Sheri Byrd

Bone’s Burger

Bones Burger

photo by sheri byrd

Bone’s BBQ and Burger Bar in Battle Ground Village has become known and loved for speciality meat dishes, from traditional steaks and chops to their chicken Marsala, duck breast and gourmet macaroni and blue cheese.

“We’re honored that guests have thought of us as a special occasion restaurant,” owner Dennis Pavlina said. “We just want to go beyond that, so we’ve added a new bar menu, offering burgers most people can’t get anywhere else.”

The new bar menu features a host of specialty burgers including brisket, bison, elk, pulled pork, ahi tuna and kangaroo.

“The cranberry cream cheese burger has been especially popular,” Pavlina said.

My scrumptious signature Bone’s Burger came with a generous lean ground beef patty, caramelized onions, blue cheese, lettuce, tomato and bacon. The onions were just sweet enough to offset the mouth-watering tang of the blue cheese.

Bone’s fits right into the neighborhood life created by design in Battle Ground Village.

One of the original tenants, Bone’s has been serving clients who walk in from the Village, as well those driving in from around Clark County and Portland, since 2009.

“We just love the community feel of this location,” said Pavlina.

The menu assures diners that ingredients are local whenever possible, and Pavlina says he and the staff gather as many ingredients as they can from the Village’s own Saturday farmer’s market each week. From jalapenos to corn, mixed greens to berries, they try to find a use for whatever the local farmers are selling.

Bone’s BBQ and Burger Bar

1207 S.E. Rasmussen Blvd, Suite 130, Battle Ground

The triple win

Restaurateur and philanthropist raises thousands for charity

Russell Brent

photo by sheri byrd

Russell Brent, owner of Battle Ground’s Mill Creek Pub, declares it is his mission to connect to the community through food made with heart.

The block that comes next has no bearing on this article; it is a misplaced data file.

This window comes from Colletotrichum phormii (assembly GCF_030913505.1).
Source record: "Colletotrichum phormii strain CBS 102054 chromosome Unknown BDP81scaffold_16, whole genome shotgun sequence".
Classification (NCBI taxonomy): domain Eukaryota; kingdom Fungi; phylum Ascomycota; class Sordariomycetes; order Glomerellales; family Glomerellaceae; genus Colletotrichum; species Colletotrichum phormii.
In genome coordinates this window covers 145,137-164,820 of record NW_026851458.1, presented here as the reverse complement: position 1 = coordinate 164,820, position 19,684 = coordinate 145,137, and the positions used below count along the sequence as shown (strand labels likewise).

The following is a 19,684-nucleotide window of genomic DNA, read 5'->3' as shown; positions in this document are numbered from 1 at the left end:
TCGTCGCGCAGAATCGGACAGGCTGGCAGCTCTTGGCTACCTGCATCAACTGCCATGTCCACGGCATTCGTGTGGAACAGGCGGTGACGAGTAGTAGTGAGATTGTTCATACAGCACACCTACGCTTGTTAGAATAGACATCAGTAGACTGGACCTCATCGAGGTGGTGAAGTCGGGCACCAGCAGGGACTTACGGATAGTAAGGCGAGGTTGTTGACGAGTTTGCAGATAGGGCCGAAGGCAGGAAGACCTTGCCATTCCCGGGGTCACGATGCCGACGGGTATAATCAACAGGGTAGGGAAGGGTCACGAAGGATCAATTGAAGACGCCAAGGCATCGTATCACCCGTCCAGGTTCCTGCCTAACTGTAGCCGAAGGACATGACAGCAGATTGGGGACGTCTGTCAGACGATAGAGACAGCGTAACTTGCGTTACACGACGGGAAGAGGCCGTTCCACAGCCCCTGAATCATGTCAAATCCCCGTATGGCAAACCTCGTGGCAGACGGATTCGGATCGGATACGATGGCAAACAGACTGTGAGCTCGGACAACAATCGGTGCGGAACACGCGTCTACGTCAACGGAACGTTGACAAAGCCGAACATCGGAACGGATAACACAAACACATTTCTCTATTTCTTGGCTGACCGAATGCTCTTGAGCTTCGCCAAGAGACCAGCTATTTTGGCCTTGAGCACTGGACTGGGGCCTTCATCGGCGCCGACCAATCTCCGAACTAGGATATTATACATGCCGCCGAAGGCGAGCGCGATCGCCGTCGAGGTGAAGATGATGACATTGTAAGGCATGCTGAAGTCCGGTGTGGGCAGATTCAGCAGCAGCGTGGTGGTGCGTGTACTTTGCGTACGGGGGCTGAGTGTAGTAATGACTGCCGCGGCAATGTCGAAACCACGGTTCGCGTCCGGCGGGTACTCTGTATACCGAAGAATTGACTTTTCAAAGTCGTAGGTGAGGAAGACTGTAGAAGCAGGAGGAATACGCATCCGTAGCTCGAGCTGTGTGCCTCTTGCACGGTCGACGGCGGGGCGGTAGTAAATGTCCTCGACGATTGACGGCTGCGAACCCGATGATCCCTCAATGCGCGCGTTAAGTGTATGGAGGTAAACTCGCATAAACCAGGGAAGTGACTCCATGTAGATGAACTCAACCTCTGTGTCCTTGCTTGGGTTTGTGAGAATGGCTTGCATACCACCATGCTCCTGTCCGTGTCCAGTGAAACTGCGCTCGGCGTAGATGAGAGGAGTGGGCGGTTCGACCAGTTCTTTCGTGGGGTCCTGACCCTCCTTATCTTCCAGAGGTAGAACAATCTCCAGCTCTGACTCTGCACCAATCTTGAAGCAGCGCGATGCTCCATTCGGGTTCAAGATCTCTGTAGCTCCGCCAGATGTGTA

“I’m always looking for the triple win alignment: serving guests, making good food, helping local charities,” Brent said. “It runs in my family to connect with my community and help all I can.”

Brent moved to Woodland a year ago, and has been in Clark County for 13 years. One daughter graduated from Union High School and is now at MIT, and a son is still attending Union.

Donation recipients range from veterans’ groups to kids’ services to Meals on Wheels. In 2012, his fundraising events alone generated more than $100,000 to various organizations. In addition to money, this award-winning businessman volunteers on the boards of the Clark County Skills Center, Kids’ Cooking Corner and the Clark County Family YMCA.

In June, diners contributed more than $1,200 to Meals on Wheels in a “change for charity” night, to which Brent himself added another $1,000.

“I toured the Multnomah County Meals on Wheels facility a while ago,” said Brent, “and I was blown away by the quality of both the food and efficiency of their operations. This is often the only meal a housebound person may get in a day, and the only visit they may get in a week. It often means so much more to them than food.”